Air Force asks Raytheon to upgrade AMRAAM radar-guided air-to-air missile software in $125 million deal

Sept. 11, 2020
The AMRAAM SIP is to create advanced versions of the AIM-120D AMRAAM, with improvements in almost all areas, including 50 percent greater range.

EGLIN AIR FORCE BASE, Fla. – U.S. Air Force aerial warfare experts are asking Raytheon Technologies Corp. to upgrade the U.S. Navy and Air Force AIM-120 Advanced Medium Range Air-to-Air Missile (AMRAAM) under terms of a $125 million four-year contract announced Wednesday.

Officials of the Air Force Life Cycle Management Center at Eglin Air Force Base, Fla., are asking the Raytheon Missiles & Defense segment in Tucson, Ariz., to carry out the AMRAAM System Improvement Program (SIP).

The AMRAAM SIP is to create advanced versions of the AIM-120D AMRAAM missile, with improvements in almost all areas, including a 50 percent greater range than previous versions of the anti-aircraft missile, and better guidance over its entire flight envelope for an improved probability of kill.

Related: Raytheon set to begin production of upgraded version of AMRAAM missile with new guidance section

This contract provides for delivery of software updates to the AMRAAM inventory. Software development activities are expected to use a recognized agile framework consisting of collaboration among the Air Force and U.S. prime systems integrators.

The range of the AIM-120D is classified, but is thought to extend to about 100 miles, experts say. The AMRAAM SIP project will upgrade the missile with a two-way data link, more accurate navigation using a GPS-enhanced inertial measurement unit (IMU), an expanded no-escape envelope, and improved high off-boresight capability. The upgrade missile is expected to have a maximum speed of Mach 4.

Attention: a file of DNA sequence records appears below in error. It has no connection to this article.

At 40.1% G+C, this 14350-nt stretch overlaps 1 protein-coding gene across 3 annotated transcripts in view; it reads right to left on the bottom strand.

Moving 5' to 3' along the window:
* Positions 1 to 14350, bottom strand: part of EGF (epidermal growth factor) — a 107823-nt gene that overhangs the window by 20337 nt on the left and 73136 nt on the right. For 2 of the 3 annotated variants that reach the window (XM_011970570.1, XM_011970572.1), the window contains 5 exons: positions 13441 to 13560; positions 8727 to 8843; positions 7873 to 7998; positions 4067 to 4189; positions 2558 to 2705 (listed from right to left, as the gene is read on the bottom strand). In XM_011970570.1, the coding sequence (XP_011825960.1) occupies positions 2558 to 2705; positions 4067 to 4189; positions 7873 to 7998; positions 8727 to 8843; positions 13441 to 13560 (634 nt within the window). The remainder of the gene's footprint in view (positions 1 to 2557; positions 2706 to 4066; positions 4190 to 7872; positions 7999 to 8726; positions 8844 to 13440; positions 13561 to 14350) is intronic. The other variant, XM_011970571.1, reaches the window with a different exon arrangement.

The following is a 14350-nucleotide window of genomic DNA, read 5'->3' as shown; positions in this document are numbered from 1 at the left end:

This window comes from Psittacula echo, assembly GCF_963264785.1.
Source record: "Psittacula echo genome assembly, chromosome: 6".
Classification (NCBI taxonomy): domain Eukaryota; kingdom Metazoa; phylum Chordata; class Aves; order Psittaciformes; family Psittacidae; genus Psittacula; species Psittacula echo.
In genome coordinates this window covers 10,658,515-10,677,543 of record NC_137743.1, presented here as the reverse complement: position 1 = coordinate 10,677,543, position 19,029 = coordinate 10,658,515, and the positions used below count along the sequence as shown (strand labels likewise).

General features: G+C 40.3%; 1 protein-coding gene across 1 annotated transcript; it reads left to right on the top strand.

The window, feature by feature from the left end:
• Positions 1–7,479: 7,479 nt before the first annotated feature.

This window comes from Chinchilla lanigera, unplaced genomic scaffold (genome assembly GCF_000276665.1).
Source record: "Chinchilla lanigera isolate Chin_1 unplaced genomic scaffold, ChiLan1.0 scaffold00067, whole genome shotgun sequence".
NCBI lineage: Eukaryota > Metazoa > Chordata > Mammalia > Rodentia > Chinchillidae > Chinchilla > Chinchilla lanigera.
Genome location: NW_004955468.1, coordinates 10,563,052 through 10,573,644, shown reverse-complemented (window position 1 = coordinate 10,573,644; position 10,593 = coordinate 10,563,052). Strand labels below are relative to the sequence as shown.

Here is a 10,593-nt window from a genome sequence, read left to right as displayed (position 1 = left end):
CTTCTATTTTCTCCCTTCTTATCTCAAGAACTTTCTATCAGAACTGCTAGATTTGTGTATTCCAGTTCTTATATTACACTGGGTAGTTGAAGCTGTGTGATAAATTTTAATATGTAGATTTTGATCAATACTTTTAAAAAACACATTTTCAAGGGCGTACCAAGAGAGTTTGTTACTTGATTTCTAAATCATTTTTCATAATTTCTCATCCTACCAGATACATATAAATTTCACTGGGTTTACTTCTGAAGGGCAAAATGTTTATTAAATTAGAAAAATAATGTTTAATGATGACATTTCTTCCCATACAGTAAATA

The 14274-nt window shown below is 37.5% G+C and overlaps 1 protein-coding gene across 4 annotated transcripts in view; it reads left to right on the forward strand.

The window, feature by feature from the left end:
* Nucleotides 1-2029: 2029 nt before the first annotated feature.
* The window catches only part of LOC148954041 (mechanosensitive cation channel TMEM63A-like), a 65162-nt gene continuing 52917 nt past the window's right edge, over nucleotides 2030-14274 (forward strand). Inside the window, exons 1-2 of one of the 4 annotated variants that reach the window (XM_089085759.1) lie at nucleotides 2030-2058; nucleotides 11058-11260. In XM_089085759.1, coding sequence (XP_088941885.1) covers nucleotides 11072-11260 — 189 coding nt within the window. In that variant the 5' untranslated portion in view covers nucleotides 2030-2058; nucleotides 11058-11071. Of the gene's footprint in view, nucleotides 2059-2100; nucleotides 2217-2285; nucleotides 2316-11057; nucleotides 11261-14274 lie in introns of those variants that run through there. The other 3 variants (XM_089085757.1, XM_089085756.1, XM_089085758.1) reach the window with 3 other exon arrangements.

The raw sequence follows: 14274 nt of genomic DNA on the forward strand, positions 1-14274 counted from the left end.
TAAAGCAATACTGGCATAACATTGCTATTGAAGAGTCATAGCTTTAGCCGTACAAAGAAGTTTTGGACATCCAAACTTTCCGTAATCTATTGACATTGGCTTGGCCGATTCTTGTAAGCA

The new missile should be suitable for the U.S. F/A-18F Super Hornet, the EA-18G Growler electronic warfare (EW) jet, and the F-35 Lightning II fighter-bomber.

Related: Air Force asks Raytheon to make upgrades to latest production lots of AMRAAM missiles

The AMRAAM SIP will pay for studies and risk-reduction efforts for the AIM-120D AMRAAM. It will identify and analyze, potential system improvement candidates and recommend the viability of integrating the improved capabilities into AMRAAM AIM-120D configurations.

Raytheon also will develop prototype AMRAAM upgraded software code for the missile variants. Raytheon, the original designer of the AMRAAM, is he only known responsible source for this job, Air Force experts say.

On this contract Raytheon will do the work in Tucson, Ariz., and should be finished by September 2026. For more information contact Raytheon Missiles & Defense online at, or the Air Force Life Cycle Management Center at

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